Measure Would Give Teens a Voice in Important Community Issues
Bill Lowers Age of Appointment to a New York City Community Board from Eighteen to Sixteen
Queens, NY – Assemblywoman Nily Rozic (D,WF-Fresh Meadows) and Senator Andrew Lanza (R-Staten Island) announced a new law they authored to lower the minimum age of appointment to a New York City Community Board from eighteen-years-old to sixteen-years-old. Governor Cuomo signed the legislation into law and it is effective immediately.
“This new law will empower our youth and give them the chance to offer their perspective on a variety of issues in their communities,” said Assemblywoman Rozic. “By lowering the age of eligibility, we are opening up the potential to transform community boards, reach out to our young people in a positive way, and involve them in the democratic process as soon as possible.”
“Community boards play an important role in improving the quality of life for all New Yorkers and they are intended to represent a diverse range of perspectives on the issues that come before them,” said Senator Andrew Lanza. “Sixteen and seventeen-year-olds should be encouraged to engage in civic discourse and serve their communities. This new law will permit our youth to apply for community board membership and give them the opportunity to add their unique and fresh perspective which would undoubtedly benefit communities on Staten Island and across the City. I thank Governor Cuomo, Assemblywoman Rozic, Manhattan Borough President Brewer and members of the City Council for their support on this important legislation.”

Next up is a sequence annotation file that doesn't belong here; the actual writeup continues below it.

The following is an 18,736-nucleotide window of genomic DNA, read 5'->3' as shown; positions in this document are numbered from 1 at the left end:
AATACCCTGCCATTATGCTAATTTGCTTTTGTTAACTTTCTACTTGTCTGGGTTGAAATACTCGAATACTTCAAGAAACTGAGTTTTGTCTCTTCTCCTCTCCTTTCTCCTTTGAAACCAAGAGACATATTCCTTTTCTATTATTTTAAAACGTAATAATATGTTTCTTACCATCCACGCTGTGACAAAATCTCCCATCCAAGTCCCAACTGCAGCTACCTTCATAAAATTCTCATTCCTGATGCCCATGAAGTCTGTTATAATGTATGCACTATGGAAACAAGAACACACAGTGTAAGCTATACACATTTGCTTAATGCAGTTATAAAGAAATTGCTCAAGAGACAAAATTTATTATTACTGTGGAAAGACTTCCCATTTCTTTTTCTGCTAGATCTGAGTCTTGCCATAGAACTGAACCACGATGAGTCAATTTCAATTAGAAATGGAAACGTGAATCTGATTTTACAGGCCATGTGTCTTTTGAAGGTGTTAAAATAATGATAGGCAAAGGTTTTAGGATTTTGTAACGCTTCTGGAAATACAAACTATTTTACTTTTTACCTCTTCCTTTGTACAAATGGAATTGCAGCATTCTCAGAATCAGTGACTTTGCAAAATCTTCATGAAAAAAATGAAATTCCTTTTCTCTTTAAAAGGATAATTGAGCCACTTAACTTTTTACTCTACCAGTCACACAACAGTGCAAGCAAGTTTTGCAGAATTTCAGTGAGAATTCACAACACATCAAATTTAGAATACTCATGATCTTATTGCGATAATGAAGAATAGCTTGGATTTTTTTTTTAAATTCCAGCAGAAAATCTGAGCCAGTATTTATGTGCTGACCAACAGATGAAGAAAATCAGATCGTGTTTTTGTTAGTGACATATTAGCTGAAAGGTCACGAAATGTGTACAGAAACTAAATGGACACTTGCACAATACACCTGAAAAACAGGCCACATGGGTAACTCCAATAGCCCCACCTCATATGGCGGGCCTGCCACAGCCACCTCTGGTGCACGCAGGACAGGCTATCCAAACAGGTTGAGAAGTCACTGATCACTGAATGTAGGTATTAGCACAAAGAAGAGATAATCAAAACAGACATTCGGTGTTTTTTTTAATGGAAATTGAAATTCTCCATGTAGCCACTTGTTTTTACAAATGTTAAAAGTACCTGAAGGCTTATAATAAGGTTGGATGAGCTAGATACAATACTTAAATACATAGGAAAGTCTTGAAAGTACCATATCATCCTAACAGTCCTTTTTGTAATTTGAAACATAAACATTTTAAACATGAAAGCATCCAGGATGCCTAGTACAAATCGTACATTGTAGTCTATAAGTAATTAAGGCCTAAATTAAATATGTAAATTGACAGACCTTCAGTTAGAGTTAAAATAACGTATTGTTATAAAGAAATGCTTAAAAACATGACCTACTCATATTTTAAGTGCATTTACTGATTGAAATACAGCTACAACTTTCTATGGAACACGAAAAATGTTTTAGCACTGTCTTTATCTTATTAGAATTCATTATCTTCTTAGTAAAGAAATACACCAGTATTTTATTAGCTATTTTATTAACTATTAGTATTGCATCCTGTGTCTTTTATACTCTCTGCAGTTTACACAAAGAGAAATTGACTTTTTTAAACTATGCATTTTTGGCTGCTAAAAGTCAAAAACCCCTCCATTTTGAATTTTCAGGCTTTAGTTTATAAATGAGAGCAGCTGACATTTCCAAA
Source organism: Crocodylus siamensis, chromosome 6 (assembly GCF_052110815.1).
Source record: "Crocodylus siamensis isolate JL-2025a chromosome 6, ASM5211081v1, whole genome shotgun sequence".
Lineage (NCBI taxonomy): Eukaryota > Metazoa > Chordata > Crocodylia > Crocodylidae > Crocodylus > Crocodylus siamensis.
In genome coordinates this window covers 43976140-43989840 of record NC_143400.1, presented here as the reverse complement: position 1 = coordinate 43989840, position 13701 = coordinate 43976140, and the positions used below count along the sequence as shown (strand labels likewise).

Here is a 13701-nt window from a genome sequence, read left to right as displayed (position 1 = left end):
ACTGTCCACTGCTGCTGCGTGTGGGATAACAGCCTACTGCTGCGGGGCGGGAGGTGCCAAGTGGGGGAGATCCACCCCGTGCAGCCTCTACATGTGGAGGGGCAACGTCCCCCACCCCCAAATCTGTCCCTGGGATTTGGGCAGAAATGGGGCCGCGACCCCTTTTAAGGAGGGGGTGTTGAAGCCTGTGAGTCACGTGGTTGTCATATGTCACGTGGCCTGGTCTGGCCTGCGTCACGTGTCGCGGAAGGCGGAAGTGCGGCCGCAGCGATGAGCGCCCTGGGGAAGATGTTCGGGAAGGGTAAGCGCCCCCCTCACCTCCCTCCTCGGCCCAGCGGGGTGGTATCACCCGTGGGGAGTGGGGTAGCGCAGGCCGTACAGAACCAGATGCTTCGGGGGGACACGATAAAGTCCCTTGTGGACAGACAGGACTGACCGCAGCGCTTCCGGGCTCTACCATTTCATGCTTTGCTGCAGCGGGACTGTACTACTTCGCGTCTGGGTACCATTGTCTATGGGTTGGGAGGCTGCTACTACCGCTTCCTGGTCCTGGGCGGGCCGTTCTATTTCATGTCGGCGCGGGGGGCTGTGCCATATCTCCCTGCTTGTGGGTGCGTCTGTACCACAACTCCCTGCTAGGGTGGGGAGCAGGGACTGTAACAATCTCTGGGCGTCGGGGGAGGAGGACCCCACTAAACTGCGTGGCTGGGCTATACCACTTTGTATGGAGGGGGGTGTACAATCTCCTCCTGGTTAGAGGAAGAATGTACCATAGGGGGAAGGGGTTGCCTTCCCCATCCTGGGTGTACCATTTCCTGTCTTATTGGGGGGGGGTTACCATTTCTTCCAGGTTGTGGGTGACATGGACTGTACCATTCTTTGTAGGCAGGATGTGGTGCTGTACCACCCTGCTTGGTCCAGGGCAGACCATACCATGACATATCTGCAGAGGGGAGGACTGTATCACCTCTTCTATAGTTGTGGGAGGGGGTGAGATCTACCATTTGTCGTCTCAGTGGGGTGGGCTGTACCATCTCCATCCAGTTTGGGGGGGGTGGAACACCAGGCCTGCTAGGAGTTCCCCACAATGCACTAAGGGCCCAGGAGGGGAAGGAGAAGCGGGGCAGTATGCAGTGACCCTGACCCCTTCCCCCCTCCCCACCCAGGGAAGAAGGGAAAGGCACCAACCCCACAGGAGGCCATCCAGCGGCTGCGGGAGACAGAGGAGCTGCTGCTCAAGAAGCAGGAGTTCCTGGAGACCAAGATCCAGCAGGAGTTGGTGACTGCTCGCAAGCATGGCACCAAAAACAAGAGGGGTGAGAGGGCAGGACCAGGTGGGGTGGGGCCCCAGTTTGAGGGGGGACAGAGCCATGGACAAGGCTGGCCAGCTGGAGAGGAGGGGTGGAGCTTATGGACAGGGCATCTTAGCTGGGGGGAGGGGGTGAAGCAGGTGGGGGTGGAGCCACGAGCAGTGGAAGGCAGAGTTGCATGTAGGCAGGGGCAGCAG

Sarah Andes, NYC Site Director for Generation Citizen said, “This is a great step forward for the people of New York City. Our communities are strongest when their leaders hear from a diverse range of voices, and young people have an important perspective to share.”
Speaker Sheldon Silver said, “Community board members represent and address a wide range of local concerns in New York City, including many issues that are important to the city’s youth. As community boards represent a unique opportunity for all members of the community to engage in civic discourse and serve their neighborhood, it makes sense to have 16- and 17-year-olds contribute their valued perspectives. This legislation will help our teens become more active in the community while at the same time preparing them to be our city’s next generation of bright, ambitious civic leaders.”
Assemblyman Brian Kavanagh said, “We know that many teenagers are ready and able to participate in civic life. With this new law they’ll finally have a chance to experience the opportunities and challenges of taking a seat on one of our most important local institutions: the Community Board. I congratulate and thank Senator Lanza and especially Assemblymember Rozic—who has championed this bill and the cause of youth empowerment for many years—for getting this done!”
New York City Comptroller Scott M. Stringer said, “Community boards are dynamic and vital parts of City government. This law is an exciting initiative for New York City’s young adults to become civically engaged in their neighborhood. The unique opportunity I was given as a teenager to join my local community board was a formative experience – helping to shape my view of community planning and my life in government. I commend Assemblymember Rozic, Senator Lanza and Governor Cuomo for their commitment in passing this legislation into law.”